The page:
Rare land-speed racing footage unearthed by the Petersen Museum

The Petersen Automotive Museum has just shared a video with never-before-seen footage from Craig Breedlove’s jet-powered land speed racing attempts. Breedlove was the first land-speed racer to eclipse 400 and 500 miles per hour, and he battled Art and Walt Arfons for the outright land speed record during the early 1960s. Could he also reach 600?

After his first Spirit of America ended up swamped during a 1964 record run at Bonneville, Breedlove once again looked to surplus jet power to reach his goal of becoming the first man to hit 600 mph on land.

The second iteration of the Spirit of America was powered by a Korean-War-surplus J79 turbojet. It was the same engine used on the B-58 Hustler bomber, F-4 Phantom, and F-104 Starfighter, as well as Convair commercial jets and the supersonic A3J Vigilante that served in strike and reconnaissance roles well into the 1970s. Developed by General Electric, variants of the J79 powerplant were also built in Israel, Italy, and Japan. As it was capable of propelling the F-105 to more than 1500 mph, it should have plenty of thrust to push Breedlove into the record books.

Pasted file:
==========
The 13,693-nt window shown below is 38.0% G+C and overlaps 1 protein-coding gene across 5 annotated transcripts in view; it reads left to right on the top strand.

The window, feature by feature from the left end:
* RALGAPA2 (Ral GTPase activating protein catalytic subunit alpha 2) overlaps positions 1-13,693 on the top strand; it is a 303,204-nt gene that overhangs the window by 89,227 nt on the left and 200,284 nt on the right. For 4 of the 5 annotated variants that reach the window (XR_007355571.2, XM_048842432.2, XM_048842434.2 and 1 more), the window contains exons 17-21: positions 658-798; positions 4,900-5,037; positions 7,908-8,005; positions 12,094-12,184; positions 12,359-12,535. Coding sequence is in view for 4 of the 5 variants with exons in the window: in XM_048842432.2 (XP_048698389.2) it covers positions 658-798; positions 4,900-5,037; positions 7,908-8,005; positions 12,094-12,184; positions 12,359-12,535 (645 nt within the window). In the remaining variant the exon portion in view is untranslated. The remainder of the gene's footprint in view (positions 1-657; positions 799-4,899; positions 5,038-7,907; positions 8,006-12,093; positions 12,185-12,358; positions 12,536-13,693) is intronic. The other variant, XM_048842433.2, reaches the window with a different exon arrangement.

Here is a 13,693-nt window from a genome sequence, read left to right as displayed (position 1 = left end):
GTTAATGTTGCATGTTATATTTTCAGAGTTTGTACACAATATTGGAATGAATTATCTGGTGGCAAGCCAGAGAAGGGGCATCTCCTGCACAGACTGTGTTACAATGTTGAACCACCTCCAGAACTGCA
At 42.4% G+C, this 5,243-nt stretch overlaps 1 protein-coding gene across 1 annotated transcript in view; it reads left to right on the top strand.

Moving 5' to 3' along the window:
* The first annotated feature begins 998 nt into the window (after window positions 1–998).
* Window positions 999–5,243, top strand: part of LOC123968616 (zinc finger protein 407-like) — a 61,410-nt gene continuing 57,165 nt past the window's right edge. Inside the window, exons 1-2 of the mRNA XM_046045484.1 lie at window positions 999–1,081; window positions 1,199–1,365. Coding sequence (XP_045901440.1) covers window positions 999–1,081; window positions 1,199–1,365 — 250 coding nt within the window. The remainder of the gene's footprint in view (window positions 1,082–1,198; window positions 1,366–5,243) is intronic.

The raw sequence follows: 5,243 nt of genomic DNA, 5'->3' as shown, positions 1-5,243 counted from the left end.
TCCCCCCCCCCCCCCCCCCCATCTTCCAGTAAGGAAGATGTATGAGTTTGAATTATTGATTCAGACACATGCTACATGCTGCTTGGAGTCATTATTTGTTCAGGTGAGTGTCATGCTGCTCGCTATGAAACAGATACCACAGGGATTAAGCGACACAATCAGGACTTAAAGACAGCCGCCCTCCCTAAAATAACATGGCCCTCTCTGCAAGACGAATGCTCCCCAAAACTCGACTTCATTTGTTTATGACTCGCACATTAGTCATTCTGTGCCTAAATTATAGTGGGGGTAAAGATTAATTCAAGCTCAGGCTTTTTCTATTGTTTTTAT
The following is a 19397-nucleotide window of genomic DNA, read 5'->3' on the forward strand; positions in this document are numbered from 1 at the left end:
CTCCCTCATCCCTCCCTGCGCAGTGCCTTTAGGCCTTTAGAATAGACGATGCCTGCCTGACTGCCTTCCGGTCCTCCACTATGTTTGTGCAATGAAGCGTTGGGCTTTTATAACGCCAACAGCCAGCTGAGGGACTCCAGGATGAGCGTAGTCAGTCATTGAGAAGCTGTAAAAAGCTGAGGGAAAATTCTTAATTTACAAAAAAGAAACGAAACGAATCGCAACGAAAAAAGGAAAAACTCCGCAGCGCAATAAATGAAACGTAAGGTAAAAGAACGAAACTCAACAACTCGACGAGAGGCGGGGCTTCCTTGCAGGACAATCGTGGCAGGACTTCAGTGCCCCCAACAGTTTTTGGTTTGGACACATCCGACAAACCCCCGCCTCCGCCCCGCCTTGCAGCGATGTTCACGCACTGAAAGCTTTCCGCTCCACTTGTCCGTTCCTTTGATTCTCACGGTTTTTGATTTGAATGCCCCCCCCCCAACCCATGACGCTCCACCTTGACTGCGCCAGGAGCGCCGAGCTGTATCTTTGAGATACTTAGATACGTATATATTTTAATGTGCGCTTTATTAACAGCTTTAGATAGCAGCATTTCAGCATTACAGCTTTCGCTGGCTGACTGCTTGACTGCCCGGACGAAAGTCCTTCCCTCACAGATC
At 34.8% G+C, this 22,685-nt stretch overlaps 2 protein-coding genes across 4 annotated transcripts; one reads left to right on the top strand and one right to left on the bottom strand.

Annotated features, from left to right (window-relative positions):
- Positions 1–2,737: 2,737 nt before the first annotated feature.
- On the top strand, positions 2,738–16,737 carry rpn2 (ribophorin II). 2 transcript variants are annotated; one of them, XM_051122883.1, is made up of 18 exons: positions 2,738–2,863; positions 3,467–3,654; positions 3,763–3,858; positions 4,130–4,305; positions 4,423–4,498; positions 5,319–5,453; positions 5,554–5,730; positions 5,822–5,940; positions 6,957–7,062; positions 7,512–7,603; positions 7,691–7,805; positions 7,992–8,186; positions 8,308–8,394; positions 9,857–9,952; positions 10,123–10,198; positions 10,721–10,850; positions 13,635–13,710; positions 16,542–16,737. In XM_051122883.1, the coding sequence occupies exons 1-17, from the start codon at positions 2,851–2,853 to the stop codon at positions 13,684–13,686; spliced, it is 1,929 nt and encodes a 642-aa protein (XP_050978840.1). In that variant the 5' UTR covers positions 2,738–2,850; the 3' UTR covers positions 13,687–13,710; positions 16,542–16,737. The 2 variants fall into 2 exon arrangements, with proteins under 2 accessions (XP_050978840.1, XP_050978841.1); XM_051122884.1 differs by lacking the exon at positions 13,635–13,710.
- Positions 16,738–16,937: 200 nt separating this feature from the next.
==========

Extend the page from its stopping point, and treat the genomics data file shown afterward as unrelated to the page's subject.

The Petersen’s video highlights the prep work, testing, and stress that the Spirit of America crew went through on the way toward its 600-mph goal. The footage includes rare video of Breedlove and Nye Frank, the brilliant fabricator who had his hands in everything from off-road builds to another land speed racing icon and in-car footage that shows just how quickly mile markers fly by at 500+ mph.

If you’ve never made it to the Bonneville Salt Flats for a land speed racing event, and hopefully this video will inspire you to see it in person, we can’t recommend it enough. You may even be able to see Craig Breedlove himself checking on teams in the pits.

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